Movie Reviews 

Minari

by Alan Rapp on February 12, 2021

in Movie Reviews 

  • Title: Minari
  • IMDb: link

Minari movie reviewMinari gives us a look at the American dream through the eyes of a Korean-American family relocating from California to rural Arkansas where Jacob (Steven Yeun) hopes to make his fortune growing and selling Korean vegetables across the region while he and his wife (Yeri Han) temporarily make due with jobs at a nearby hatchery. Although his wife is far from certain about his plan, or their new double-wide mobile home, the family works to put down roots and begin a new life. And life is what Minari is all about.

The semi-autobiographical film by writer/director Lee Isaac Chung showcases the family’s ups and downs in 1980s Arkansas far from anything or anyone that remind them of home. At times amusing, such as dealing with the couple’s rambunctious son David (Alan S. Kim), at times uncomfortable, such as the couple struggles over Jacob’s priorities putting the farm above the family, and at times heartbreaking, as the family struggles with misfortune, Minari is a well-crafted slice of life from an unique perspective that feels lived-in and real. Chung’s love of the time and place is palpable in every scene of the film as he wistfully peers back through the years for home.

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Nomadland

by Alan Rapp on January 29, 2021

in Movie Reviews 

  • Title: Nomadland
  • IMDb: link

Nomadland movie reviewNomadland is a quiet, contemplative film not unlike Into the Wild or Wild in which a character leaves behind the conventions of society in search of something their former life can no longer offer. In the case of writer/director Chloé Zhao‘s tale, adapted from the book by Jessica Bruder, our character is an older widow who has lost nearly everything in the Great Recession including the home she made with her late husband when the town completely collapsed.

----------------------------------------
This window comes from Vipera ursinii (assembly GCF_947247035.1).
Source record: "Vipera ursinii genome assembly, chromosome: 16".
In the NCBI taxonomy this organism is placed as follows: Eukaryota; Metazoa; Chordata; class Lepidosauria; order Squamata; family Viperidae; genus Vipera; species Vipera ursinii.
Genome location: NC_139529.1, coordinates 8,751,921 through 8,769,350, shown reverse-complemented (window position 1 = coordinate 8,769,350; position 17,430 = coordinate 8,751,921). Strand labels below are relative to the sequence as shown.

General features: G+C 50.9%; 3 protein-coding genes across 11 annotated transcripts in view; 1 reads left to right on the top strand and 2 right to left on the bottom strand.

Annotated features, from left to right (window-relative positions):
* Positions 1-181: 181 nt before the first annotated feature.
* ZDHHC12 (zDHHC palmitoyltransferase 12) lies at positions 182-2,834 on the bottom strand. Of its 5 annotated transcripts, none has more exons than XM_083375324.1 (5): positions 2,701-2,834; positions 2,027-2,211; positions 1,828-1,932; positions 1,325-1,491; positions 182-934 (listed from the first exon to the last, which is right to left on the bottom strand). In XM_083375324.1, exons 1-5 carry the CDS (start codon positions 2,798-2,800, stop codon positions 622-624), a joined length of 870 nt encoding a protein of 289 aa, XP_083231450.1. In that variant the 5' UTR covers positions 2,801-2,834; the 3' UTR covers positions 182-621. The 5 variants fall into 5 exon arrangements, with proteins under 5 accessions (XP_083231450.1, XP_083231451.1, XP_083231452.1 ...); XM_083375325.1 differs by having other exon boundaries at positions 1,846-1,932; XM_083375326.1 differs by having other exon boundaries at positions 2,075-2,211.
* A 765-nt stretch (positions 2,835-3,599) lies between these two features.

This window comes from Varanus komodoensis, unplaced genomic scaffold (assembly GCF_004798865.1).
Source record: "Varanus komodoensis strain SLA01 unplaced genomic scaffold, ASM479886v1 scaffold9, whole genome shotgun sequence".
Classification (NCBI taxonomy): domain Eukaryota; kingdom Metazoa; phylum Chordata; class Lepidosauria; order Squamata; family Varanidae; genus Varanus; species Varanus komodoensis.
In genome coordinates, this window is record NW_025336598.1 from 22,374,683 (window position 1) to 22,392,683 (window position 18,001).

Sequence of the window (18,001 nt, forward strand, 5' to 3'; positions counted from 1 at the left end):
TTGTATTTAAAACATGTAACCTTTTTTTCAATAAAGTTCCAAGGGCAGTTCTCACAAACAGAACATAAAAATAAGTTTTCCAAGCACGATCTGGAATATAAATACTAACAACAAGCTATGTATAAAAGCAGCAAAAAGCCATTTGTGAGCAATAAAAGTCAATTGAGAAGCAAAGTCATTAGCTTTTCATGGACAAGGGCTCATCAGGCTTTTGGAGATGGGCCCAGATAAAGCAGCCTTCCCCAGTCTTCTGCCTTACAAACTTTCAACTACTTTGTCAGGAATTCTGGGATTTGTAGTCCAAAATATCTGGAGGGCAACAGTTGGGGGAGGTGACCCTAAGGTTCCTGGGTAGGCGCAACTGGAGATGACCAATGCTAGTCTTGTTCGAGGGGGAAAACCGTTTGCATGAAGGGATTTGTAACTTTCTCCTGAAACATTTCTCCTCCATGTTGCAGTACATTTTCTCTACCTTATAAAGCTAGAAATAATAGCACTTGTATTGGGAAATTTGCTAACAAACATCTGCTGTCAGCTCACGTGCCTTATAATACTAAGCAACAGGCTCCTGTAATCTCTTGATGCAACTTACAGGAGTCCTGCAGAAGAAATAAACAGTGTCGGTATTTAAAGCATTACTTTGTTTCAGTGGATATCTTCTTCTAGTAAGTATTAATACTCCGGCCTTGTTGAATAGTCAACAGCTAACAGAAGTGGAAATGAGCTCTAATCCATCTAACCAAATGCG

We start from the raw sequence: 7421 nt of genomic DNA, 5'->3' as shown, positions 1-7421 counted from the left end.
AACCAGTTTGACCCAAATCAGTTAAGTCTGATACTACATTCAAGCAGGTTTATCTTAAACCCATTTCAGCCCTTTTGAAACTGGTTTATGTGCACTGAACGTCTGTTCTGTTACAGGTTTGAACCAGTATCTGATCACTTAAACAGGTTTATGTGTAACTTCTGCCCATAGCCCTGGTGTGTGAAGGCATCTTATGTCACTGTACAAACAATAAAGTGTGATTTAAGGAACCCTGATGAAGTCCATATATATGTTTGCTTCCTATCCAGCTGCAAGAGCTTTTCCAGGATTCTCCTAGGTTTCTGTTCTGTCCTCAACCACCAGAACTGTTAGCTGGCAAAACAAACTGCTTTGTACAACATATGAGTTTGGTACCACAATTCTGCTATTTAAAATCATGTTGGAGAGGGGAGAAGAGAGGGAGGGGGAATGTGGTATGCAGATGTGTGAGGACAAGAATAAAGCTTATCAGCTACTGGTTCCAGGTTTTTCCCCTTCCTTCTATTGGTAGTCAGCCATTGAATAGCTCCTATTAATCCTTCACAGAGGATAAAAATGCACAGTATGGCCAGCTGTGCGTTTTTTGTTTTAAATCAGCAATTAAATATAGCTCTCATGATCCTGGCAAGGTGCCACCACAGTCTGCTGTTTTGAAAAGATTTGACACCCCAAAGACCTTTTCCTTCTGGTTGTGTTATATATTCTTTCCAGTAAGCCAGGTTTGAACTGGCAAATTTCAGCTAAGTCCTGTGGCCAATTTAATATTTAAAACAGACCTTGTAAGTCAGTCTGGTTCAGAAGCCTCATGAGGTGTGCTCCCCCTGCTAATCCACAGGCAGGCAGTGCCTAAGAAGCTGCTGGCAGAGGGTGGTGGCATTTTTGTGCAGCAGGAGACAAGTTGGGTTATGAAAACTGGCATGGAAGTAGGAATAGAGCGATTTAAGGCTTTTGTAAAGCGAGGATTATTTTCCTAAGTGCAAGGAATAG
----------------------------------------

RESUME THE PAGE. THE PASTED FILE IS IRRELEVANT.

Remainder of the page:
Taking to the road in a van, we travel along with Fern (Frances McDormand), meeting a number of other people in the same position searching for a way to make due with the little they have and hang on to the last of their independence. We discover a large community of the nomads, helping each other learn the tricks to survive. Bruder’s book took an in-depth look at the real nomad culture of older Americans hitting the road in RVs of all shapes and sizes looking for work and a way to get by. We don’t have to guess about the reality of these characters as many people play themselves in the film making Zhao’s tale an unusual blend of dramatic character study and documentary with Fern acting as the audience’s doorway into this world.

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One Night in Miami

by Alan Rapp on January 15, 2021

in Movie Reviews 

  • Title: One Night in Miami
  • IMDb: link

One Night in Miami movie reviewRegina King brings Kemp Powers’ award-winning play to the silver screen offering a fictionalized account of the gathering of four prominent Black Americans, – Cassius Clay (Eli Goree), Malcolm X (Kingsley Ben-Adir), Sam Cooke (Leslie Odom Jr.), and Jim Brown (Aldis Hodge) one night in Miami after Clay beat Sonny Liston (Aaron D. Alexander) to become the Heavyweight Champion of the World. The contemplative gathering, coordinated by Malcom X, is far from the raucous celebration the others expected, but it delivers dramatic tension aplenty as tempers flare over disagreements on the role of prominent black men in America.